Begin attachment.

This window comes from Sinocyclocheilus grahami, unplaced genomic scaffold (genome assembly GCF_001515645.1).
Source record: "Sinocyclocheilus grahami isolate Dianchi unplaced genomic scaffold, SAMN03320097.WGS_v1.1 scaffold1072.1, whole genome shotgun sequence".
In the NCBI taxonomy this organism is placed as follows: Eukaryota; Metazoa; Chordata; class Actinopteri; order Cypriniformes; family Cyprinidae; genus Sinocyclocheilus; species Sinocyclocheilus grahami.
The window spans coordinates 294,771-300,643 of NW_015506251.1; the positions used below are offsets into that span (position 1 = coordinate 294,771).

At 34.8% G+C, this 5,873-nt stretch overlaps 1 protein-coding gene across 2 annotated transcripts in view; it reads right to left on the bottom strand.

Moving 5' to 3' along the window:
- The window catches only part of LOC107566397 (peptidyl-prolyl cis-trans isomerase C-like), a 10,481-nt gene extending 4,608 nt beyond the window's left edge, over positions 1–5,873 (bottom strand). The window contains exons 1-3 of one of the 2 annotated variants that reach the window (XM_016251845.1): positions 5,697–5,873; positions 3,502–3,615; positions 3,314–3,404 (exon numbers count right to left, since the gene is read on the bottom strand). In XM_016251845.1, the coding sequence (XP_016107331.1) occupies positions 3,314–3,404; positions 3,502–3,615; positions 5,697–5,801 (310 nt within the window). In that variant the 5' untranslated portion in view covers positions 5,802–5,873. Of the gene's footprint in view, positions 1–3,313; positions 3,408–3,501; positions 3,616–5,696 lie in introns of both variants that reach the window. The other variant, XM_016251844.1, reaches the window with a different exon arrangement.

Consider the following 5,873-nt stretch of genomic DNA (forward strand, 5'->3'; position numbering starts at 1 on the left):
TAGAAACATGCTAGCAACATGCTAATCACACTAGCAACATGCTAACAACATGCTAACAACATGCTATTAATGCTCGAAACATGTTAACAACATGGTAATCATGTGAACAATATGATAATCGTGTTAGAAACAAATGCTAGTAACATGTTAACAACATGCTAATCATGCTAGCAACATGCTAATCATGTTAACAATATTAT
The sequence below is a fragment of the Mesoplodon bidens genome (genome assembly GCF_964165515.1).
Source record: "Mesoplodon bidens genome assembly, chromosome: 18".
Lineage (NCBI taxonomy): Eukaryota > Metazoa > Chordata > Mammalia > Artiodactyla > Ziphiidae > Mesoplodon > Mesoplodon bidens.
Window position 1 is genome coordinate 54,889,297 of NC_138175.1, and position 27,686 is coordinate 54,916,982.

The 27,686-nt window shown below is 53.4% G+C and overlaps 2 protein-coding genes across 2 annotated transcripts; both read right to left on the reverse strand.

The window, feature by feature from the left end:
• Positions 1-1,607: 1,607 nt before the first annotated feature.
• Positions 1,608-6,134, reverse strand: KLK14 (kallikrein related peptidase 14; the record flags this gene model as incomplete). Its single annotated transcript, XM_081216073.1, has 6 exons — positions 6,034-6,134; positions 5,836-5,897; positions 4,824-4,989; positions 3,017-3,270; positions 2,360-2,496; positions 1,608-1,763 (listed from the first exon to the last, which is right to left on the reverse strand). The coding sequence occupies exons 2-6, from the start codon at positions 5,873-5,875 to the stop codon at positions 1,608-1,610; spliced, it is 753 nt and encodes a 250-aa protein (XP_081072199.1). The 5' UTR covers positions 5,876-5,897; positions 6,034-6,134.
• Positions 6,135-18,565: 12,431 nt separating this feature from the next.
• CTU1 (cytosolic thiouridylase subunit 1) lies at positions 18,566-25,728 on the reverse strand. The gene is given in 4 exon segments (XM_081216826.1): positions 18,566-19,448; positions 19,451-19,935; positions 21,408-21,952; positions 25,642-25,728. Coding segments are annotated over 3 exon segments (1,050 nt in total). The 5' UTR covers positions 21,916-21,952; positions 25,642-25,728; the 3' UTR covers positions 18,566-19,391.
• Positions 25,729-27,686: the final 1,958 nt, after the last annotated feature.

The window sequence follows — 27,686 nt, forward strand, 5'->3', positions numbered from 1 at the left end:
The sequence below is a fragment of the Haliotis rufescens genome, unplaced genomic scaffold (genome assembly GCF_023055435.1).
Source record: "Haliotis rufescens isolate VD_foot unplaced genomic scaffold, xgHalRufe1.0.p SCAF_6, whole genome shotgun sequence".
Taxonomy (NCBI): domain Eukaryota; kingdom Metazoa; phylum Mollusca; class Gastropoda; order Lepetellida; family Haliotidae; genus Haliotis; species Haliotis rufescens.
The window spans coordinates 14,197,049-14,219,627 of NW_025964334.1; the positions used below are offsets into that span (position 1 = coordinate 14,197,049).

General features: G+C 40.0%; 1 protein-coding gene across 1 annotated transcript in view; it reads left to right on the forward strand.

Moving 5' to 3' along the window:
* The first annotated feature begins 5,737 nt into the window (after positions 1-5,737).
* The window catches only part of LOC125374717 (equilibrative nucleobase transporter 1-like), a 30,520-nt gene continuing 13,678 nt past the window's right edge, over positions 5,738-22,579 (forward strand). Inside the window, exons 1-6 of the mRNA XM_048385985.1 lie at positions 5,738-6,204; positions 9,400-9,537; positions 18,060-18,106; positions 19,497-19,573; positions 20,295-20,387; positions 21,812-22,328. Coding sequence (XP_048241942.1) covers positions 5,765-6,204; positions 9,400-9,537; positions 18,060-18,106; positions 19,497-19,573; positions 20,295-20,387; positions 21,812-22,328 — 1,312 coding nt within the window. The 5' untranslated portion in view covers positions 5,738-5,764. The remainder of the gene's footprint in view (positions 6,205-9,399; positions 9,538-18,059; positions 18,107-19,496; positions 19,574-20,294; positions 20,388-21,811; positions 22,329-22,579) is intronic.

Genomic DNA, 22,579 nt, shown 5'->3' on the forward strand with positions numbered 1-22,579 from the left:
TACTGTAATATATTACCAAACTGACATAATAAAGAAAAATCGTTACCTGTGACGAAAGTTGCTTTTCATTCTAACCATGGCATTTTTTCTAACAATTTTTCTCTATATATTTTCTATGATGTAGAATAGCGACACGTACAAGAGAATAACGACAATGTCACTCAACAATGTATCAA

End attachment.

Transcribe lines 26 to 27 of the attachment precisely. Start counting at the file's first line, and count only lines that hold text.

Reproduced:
General features: G+C 40.0%; 1 protein-coding gene across 1 annotated transcript in view; it reads left to right on the forward strand.

Moving 5' to 3' along the window: